A number of designs for leveling build platforms use only springs between the two plates. I was concerned that without a nut, the machine screws might back out under vibration. Also, when extruding, having a platform with some give reduces the damage if you miscalculate the Z position and gouge the platform; but for milling, the whole point of this replacement is to remove any play in the platform.

PCB milled in MakerBot CupCake

The results were not tremendously better than before (left board, top row of pads; right board from commercial mill for comparison), so I slowed the feed rate to .1″ per minute and let the mill finish the rest of the board for five hours, just to see whether I could produce usable traces. The traces cut at an outrageously slow feed rate are much better than previous results, but still a bit, shall we say, interpretive for my taste.

Having watched the Dremel bit trying to cut the copper and having tested it handheld out of the machine, I do recognize that it’s not the right bit for this job. I have some carbide engraving bits recommended by Pierre (exuinoxefr) on the way from Hong Kong, and I think they’ll make a significant difference. In April.

Meanwhile, note the three pads in the center of the board. Even at only one stepper motor step per second, the board took a very consistently incorrect path under the toolhead. Also note that the diagonal lines look like they were drawn with a left-handed quill pen — NE/SW lines are thicker than NW/SE.

I believe this is caused by the considerable play between the original CupCake bushings and the guide rods. Tighter bushings would cause more friction, so they were chosen for a bit of a loose fit. Even though the platform is now rigidly mounted on the Y carriage, the Y carriage wiggles on the Y guide rods and the X-Y carriage wiggles on the X guide rods.

I’m extremely interested in the Mendel-inspired replacement X-Y assembly by Thingiverse contributor “twotimes.” It replaces the bushings with sets of roller bearings spaced around the guide rods; the bearings can be tightened against the rods and still roll smoothly. I intend to get in touch and ask whether it successfully removes the play from the carriages.

Leveling platform in MakerBot CupCake, closeup

Although my immediate interest is whether I can use the CupCake that I already own as a PCB milling machine, the enhancements I’m making will improve it as a filament deposition machine as well. The lack of leveling in my heated build platform prevented me from printing larger models; I’ve already drilled my heated platform to fit interchangeably into this new system. Smoother X-Y action from a replacement carriage can only help, too.

PCB Milling with the MakerBot CupCake: Aluminum Z-Stage Supplement for Rigid Dremel Mounting

Sunday, March 13th, 2011

In my previous attempt to trace-isolation-mill a PCB with my MakerBot CupCake, the CupCake’s entire acrylic Z platform (intended to support the light weight of the filament heater and extruder) was flexing under the torque of the Dremel bit dragging through the copper layer of the PCB.

MakerBot CupCake with aluminum Z-stage reinforcement and Dremel mount

This week I picked up 1/4″ aluminum plate at the yard to reinforce the Z stage and support a more rigid Dremel mount. Steve Atwood printed the DXF of the MakerBot Z stage mechanical drawing for me, which I used as a template to drill and tap holes matching those in the acrylic (forgetting, unfortunately, to double-check the accuracy of the feed rate on Steve’s inkjet printer — but I compensated for the resulting aspect ratio problem with a file).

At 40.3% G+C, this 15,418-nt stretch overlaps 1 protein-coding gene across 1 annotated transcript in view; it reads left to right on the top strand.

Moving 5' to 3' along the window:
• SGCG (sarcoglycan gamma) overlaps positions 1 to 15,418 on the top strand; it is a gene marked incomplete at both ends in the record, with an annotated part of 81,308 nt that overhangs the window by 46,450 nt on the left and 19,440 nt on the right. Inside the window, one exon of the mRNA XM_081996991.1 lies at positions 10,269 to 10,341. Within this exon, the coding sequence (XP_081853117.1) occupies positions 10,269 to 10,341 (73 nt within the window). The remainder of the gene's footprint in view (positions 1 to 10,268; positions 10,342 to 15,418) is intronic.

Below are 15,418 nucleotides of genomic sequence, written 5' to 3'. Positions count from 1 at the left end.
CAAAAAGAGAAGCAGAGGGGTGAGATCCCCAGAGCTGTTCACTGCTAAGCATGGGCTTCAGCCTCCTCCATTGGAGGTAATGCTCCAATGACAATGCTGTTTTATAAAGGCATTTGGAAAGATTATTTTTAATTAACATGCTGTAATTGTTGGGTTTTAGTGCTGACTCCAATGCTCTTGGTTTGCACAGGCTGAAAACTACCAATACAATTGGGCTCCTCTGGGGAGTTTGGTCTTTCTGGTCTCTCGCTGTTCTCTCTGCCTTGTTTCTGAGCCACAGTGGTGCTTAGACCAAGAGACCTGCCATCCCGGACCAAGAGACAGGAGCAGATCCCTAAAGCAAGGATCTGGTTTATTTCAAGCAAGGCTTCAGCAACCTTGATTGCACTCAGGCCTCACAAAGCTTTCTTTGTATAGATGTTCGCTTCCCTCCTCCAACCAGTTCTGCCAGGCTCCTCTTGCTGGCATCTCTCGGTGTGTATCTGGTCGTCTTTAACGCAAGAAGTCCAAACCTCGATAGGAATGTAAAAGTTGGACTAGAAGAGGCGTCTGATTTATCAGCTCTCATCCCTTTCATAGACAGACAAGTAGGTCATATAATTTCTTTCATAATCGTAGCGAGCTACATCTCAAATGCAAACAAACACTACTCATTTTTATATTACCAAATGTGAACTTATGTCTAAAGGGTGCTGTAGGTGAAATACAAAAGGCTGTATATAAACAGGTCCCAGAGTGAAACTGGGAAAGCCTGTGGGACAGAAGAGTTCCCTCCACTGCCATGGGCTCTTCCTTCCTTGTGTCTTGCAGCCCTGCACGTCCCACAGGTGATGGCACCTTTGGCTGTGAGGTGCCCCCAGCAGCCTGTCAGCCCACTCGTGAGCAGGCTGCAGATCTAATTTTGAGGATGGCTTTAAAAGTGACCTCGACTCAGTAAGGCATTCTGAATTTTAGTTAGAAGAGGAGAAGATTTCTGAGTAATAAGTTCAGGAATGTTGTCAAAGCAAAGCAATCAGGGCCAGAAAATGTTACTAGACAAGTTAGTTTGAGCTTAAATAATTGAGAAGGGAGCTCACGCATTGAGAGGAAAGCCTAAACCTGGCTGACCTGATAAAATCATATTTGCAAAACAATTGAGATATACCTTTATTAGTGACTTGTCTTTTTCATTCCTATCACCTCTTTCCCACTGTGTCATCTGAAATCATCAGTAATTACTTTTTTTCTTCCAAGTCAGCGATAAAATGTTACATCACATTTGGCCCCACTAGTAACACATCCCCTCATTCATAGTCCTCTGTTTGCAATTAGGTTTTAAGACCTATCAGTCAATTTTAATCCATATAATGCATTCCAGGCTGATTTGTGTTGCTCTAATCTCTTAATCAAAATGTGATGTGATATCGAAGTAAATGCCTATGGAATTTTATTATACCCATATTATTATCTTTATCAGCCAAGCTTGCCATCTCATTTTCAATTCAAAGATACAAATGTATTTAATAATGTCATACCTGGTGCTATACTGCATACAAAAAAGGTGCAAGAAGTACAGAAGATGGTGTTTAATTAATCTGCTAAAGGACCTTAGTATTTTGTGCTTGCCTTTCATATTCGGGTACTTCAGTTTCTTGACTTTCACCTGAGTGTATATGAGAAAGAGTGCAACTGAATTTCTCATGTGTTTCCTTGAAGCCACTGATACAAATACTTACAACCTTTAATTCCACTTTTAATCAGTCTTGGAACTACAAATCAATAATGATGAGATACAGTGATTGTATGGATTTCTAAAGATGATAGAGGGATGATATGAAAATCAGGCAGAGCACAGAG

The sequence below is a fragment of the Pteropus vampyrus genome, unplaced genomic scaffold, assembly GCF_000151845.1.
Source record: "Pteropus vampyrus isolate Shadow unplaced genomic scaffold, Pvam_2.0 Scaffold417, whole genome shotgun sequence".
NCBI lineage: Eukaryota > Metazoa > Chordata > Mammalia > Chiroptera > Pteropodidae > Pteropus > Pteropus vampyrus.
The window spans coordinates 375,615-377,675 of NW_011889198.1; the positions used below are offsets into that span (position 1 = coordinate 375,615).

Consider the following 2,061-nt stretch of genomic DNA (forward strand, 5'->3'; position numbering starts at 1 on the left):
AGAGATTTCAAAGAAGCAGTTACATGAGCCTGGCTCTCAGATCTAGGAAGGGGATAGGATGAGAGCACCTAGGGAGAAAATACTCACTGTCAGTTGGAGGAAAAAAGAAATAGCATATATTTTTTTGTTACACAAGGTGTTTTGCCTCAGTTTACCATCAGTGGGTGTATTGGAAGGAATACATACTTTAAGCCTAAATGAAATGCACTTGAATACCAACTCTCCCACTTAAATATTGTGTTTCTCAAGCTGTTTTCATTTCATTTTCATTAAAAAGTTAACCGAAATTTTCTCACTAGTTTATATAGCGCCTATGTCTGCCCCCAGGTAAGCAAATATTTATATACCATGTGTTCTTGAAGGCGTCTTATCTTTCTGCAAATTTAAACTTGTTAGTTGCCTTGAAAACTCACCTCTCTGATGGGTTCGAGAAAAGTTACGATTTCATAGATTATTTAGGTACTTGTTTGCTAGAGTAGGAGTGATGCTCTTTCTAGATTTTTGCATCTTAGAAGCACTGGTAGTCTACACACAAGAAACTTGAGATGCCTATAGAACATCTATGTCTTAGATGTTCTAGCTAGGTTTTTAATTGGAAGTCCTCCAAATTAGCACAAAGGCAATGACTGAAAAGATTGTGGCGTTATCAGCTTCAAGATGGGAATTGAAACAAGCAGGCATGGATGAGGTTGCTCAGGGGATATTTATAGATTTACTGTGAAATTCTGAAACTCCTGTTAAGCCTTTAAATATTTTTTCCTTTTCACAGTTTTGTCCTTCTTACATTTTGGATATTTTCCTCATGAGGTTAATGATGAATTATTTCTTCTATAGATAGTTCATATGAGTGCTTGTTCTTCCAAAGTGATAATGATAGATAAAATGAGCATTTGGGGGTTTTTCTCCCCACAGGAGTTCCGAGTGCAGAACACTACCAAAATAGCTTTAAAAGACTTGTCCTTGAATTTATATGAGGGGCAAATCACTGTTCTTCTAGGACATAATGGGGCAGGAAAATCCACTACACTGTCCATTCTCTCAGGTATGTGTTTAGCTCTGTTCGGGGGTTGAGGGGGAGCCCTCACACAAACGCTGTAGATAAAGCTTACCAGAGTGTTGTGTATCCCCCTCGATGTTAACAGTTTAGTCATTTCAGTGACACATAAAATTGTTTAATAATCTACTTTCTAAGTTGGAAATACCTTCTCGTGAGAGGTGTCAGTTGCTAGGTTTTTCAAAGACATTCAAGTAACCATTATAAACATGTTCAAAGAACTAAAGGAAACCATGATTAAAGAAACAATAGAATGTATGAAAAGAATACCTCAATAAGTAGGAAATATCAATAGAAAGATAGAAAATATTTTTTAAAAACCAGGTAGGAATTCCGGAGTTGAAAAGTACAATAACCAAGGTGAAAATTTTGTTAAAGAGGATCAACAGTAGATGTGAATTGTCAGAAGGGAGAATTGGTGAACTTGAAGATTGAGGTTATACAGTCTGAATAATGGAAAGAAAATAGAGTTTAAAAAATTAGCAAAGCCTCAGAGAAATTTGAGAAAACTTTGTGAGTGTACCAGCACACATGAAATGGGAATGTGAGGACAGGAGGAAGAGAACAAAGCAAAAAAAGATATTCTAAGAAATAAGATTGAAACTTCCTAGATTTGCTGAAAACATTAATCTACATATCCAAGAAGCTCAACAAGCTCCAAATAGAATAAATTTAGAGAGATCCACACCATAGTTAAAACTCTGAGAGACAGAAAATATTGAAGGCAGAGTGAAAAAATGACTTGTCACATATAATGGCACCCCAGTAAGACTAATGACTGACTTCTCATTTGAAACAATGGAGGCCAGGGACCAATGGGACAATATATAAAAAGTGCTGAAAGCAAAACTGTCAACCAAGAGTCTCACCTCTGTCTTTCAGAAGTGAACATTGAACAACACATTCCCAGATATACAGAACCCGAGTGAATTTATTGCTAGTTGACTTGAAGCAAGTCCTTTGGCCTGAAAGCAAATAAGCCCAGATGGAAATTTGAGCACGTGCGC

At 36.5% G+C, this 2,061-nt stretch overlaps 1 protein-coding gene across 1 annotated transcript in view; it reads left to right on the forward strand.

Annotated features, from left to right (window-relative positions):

MakerBot CupCake with aluminum Z-stage reinforcement and Dremel mounted

I put together a good-enough Dremel mount with plastic from the visual arts scrap bin. Initially I lined the mounting hole with foam weatherstripping, but the Dremel was wiggling just a bit even with the clamp tightened down. It’s less wiggly without the foam.

Circuit board milled on MakerBot CupCake

The multi-pass milling looks like someone applied a GIMP randomizing filter to the original pattern, but at least the bit is consistently cutting the copper. The Dremel mount isn’t flexing any more — the irregularity is from the double-stick foam I used to attach the milling platform to the XY stage; the platform and board were swaying significantly under the bit.

PCB Milling with the MakerBot CupCake and a Dremel (Almost)

Monday, March 7th, 2011

Dremel mounted in MakerBot CupCake (lower view)

My Dremel’s spindle had much more solid bearings than the Handy Grinder, so I mounted it in the CupCake tonight to try milling with it.

Dremel mounted in MakerBot CupCake (upper view)

It fit even worse through the Z stage than the Handy Grinder, but I remember having said something about the drill not even needing to be vertical as long as the bit’s tip made contact with the workpiece.

Dremel milling PCB in MakerBot CupCake

The XY platform wasn’t quite level (deeper cutting on the right than the left); but the real problem was that the Z stage was flexing. Not lifting off the Z stage guides — I could feel the acrylic bending as the tool direction changed. This demanded backing off the Z axis to an extremely shallow, ineffective cut to keep the milling tip from tracking the cutting direction as it did with the Handy Grinder.

Increasing the rigidity of the Z stage by bolting a large plate to it while mounting the Dremel is my top priority for getting closer to usable performance.

PCB after milling attempts

Straight off the mill after a variety of different attempts on the same workpiece. Parts of it almost look usable …

PCB after milling attempts, sanded

But sanded, it’s clear that in most places the bit barely scratched the copper and wasn’t even close to scoring through, because of the obligatory shallow cut.